In the ongoing spat between black farmer organisations, Free State members of the South African Grain Farmers’ Association (Sagra) have distanced themselves from a decision to end its membership from the African Farmers’ Association of South Africa (Afasa).
Sagra’s Free State leaders say the decision to quit Afasa was that of its national chairperson, Tebogo Mongoato, and not the greater organisation. Earlier this week, Mongoato joined six commodity organisations, including the South African Farmers’ Development Association (Safda), in publicly cutting ties with Afasa.
This happened moments after Afasa’s annual congress at the Durban ICC. on Tuesday evening The breakout groups announced that it would launch a new home for the country’s black farmers called the Black Agricultural Commodities Federation.
Mongoato – along with representatives of the African Game Ranchers Association, African Poultry Producers, the Deciduous Fruit Development Chamber, and the National Emerging Red Producers’ Organisation – says the decision to cut ties with Afasa was due to a “lack of recognition and frustration”.
In a media release, Sagra’s Free State district chairpersons Petrus Maloka, Phaladi Matsole, Johannes Lephatsoa and Frans Matsholo says, “This ill pronouncement doesn’t reflect or represent the view of Eastern Cape and Free State, the only two constitutional constituencies of Sagra.”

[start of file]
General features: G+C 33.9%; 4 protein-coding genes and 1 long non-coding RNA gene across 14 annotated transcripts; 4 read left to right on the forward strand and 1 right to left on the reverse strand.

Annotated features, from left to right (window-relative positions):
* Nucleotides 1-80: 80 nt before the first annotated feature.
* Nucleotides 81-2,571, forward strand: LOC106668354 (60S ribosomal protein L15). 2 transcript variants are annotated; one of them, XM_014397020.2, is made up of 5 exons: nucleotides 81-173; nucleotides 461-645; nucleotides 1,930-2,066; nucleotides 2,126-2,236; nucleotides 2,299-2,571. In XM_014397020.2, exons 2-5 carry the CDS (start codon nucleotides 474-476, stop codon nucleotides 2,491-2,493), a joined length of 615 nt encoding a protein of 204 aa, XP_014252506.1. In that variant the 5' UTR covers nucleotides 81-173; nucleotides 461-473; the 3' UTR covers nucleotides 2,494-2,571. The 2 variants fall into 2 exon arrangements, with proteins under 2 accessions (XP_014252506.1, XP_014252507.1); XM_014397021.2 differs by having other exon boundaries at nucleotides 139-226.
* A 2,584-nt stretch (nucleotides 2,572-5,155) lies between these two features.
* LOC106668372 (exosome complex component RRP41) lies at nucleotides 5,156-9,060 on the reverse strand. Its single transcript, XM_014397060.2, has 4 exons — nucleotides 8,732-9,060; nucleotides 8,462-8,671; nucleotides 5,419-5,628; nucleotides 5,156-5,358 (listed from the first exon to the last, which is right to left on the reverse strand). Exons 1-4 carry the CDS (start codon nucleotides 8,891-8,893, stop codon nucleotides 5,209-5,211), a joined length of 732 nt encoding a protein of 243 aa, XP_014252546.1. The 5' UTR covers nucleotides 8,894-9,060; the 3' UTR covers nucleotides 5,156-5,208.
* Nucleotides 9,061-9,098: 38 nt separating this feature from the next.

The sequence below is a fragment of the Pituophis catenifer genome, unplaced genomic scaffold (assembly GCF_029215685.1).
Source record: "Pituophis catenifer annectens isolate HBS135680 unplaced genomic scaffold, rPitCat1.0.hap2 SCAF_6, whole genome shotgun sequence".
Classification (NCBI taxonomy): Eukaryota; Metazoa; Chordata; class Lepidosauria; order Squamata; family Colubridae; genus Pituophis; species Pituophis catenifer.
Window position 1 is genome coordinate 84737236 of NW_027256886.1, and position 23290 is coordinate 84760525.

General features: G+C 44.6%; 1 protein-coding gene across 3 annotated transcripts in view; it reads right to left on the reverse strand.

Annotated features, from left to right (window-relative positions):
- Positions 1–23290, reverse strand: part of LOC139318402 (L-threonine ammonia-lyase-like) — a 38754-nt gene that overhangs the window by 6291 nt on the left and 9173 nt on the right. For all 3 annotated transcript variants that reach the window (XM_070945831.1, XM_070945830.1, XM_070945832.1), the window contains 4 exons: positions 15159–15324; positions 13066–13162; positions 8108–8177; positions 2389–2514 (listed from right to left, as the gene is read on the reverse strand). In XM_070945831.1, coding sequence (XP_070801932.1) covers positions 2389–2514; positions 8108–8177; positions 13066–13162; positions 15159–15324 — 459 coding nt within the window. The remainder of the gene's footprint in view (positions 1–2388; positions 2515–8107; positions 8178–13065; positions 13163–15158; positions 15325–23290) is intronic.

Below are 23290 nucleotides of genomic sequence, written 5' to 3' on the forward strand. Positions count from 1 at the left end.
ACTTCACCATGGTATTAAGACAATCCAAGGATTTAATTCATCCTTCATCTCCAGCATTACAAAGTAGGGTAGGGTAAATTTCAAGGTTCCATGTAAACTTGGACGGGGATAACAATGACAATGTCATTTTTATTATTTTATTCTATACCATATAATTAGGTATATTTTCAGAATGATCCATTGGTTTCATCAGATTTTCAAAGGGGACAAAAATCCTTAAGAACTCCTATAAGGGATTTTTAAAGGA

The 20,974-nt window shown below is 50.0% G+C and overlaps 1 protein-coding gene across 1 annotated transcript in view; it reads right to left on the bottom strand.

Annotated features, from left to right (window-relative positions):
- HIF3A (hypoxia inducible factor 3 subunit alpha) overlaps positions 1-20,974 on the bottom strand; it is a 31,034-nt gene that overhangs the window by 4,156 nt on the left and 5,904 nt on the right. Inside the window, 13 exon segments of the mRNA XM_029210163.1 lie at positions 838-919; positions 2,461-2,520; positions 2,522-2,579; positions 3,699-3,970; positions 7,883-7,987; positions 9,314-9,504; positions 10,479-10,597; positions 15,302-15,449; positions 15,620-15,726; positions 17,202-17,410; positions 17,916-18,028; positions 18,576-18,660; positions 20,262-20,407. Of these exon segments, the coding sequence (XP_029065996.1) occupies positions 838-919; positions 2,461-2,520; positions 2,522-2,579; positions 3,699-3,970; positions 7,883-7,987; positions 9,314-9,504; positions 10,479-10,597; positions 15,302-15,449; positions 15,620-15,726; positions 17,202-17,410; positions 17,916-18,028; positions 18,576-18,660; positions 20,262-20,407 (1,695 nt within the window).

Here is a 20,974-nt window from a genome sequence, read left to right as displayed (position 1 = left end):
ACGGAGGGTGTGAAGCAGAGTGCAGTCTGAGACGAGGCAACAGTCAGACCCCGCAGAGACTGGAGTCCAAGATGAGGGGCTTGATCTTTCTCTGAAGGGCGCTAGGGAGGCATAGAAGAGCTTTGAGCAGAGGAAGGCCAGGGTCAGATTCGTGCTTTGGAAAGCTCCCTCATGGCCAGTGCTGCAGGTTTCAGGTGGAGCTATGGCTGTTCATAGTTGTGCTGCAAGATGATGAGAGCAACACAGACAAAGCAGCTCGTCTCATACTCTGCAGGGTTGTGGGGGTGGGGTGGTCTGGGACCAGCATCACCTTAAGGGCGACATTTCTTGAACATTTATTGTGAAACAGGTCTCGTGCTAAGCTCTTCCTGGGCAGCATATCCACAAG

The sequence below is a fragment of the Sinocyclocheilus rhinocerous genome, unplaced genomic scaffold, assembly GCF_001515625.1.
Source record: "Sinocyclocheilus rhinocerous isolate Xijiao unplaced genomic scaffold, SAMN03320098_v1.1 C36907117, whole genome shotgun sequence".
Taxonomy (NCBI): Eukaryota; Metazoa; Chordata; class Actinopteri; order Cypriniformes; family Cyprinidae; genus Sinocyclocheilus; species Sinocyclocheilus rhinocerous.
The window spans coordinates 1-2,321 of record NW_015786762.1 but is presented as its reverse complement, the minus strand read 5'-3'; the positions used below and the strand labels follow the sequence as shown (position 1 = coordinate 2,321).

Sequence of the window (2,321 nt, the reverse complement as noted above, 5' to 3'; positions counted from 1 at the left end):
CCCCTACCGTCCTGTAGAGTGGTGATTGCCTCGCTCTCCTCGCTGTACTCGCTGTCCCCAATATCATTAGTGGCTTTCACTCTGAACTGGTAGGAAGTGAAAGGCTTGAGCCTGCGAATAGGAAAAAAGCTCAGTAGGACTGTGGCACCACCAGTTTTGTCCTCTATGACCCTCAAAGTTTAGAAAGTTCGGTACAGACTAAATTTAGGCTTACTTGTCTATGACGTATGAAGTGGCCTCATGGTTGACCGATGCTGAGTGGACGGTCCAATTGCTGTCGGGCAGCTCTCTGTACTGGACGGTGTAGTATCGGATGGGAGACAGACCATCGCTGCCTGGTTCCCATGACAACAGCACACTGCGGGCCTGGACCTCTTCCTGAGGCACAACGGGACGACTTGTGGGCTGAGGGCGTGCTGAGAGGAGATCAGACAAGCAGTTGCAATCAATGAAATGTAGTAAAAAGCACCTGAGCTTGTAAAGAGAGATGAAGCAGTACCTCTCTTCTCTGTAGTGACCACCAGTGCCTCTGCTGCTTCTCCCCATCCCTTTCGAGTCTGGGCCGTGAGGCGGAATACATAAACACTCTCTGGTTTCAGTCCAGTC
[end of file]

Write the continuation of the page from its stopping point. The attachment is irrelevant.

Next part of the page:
The move to quit Afasa was “unconstitutional with an element of organisational immaturity,” according to the release.
No official resignation
Meanwhile, Afasa’s newly re-elected president, AJ Mthembu, tells Food For Mzansi they are yet to receive official, written communication from any of the organisations that have publicly quit Afasa.
“I can’t say that they are gone because we only received a media statement from Safda. I am still waiting for them to terminate their membership… I saw this thing in the media. I am still waiting for them to confirm that it is correct,” Mthembu says.
Safda chief executive Dr Siyabonga Madlala, however, tells Food For Mzansi, “I am sure it was sent, but I will check with my office. It should have been sent because I gave them a directive to do that.”
More allegations surface
Sagra’s Free State chairpersons are also now calling on their counterparts in the Eastern Cape to join them in condemning Sagra’s national leadership as an “irrelevant and irresponsible entity.”
They claim some of these leaders are milking private and public resources to enrich two unnamed individuals in running the organisation “in a first-class mafia way.”
Sagra members in the Free State are also flagging other issues. Among them, alleged illegal accounts, dodgy input procurements for grain farmers, and failure to present financial statements.
“Free State [Sagra] supports and remains affiliated to Afasa and will ensure that it delivers up to farmers expectations. Sagra has failed farmers. Its ongoing national campaigns are deliberately misleading farmers by sowing divisions with pseudo recruitment drives,” says the chairpersons in a media release.
Food For Mzansi reached out to Mongoato for comment on the allegations made by FS Sagra, but he said he was not available to respond to our questions.
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